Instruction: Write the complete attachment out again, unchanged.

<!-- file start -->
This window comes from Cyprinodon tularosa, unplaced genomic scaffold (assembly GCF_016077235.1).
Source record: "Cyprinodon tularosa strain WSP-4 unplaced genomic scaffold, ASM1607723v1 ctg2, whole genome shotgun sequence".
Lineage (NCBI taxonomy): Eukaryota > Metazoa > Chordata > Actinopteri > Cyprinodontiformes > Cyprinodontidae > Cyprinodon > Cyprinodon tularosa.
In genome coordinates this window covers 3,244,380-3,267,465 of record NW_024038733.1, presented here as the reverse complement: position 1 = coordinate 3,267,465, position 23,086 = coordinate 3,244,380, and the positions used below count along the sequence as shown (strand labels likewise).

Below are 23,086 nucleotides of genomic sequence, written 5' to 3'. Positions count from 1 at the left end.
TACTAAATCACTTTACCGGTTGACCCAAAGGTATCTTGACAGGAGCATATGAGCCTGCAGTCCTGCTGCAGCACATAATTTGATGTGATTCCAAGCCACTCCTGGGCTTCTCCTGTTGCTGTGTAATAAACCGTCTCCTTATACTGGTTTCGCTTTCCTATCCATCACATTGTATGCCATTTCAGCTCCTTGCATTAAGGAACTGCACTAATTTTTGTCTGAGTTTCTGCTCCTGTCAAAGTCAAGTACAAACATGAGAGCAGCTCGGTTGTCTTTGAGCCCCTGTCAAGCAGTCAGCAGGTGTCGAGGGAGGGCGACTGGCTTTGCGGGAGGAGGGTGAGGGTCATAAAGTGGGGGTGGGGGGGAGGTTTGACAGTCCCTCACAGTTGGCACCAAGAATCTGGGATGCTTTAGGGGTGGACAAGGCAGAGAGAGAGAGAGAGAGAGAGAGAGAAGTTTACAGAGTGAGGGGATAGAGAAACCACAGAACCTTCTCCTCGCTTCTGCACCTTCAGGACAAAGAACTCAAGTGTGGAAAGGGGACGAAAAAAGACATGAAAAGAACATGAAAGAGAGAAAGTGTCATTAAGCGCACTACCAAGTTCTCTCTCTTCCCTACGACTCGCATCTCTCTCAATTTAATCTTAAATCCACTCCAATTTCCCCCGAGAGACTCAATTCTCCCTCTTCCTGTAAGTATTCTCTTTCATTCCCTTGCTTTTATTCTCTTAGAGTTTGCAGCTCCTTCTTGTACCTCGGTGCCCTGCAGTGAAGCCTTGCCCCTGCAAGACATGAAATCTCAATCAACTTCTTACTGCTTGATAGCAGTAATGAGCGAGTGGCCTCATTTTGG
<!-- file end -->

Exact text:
This window comes from Cyprinodon tularosa, unplaced genomic scaffold (assembly GCF_016077235.1).
Source record: "Cyprinodon tularosa strain WSP-4 unplaced genomic scaffold, ASM1607723v1 ctg2, whole genome shotgun sequence".
Lineage (NCBI taxonomy): Eukaryota > Metazoa > Chordata > Actinopteri > Cyprinodontiformes > Cyprinodontidae > Cyprinodon > Cyprinodon tularosa.
In genome coordinates this window covers 3,244,380-3,267,465 of record NW_024038733.1, presented here as the reverse complement: position 1 = coordinate 3,267,465, position 23,086 = coordinate 3,244,380, and the positions used below count along the sequence as shown (strand labels likewise).

Below are 23,086 nucleotides of genomic sequence, written 5' to 3'. Positions count from 1 at the left end.
TACTAAATCACTTTACCGGTTGACCCAAAGGTATCTTGACAGGAGCATATGAGCCTGCAGTCCTGCTGCAGCACATAATTTGATGTGATTCCAAGCCACTCCTGGGCTTCTCCTGTTGCTGTGTAATAAACCGTCTCCTTATACTGGTTTCGCTTTCCTATCCATCACATTGTATGCCATTTCAGCTCCTTGCATTAAGGAACTGCACTAATTTTTGTCTGAGTTTCTGCTCCTGTCAAAGTCAAGTACAAACATGAGAGCAGCTCGGTTGTCTTTGAGCCCCTGTCAAGCAGTCAGCAGGTGTCGAGGGAGGGCGACTGGCTTTGCGGGAGGAGGGTGAGGGTCATAAAGTGGGGGTGGGGGGGAGGTTTGACAGTCCCTCACAGTTGGCACCAAGAATCTGGGATGCTTTAGGGGTGGACAAGGCAGAGAGAGAGAGAGAGAGAGAGAGAGAAGTTTACAGAGTGAGGGGATAGAGAAACCACAGAACCTTCTCCTCGCTTCTGCACCTTCAGGACAAAGAACTCAAGTGTGGAAAGGGGACGAAAAAAGACATGAAAAGAACATGAAAGAGAGAAAGTGTCATTAAGCGCACTACCAAGTTCTCTCTCTTCCCTACGACTCGCATCTCTCTCAATTTAATCTTAAATCCACTCCAATTTCCCCCGAGAGACTCAATTCTCCCTCTTCCTGTAAGTATTCTCTTTCATTCCCTTGCTTTTATTCTCTTAGAGTTTGCAGCTCCTTCTTGTACCTCGGTGCCCTGCAGTGAAGCCTTGCCCCTGCAAGACATGAAATCTCAATCAACTTCTTACTGCTTGATAGCAGTAATGAGCGAGTGGCCTCATTTTGG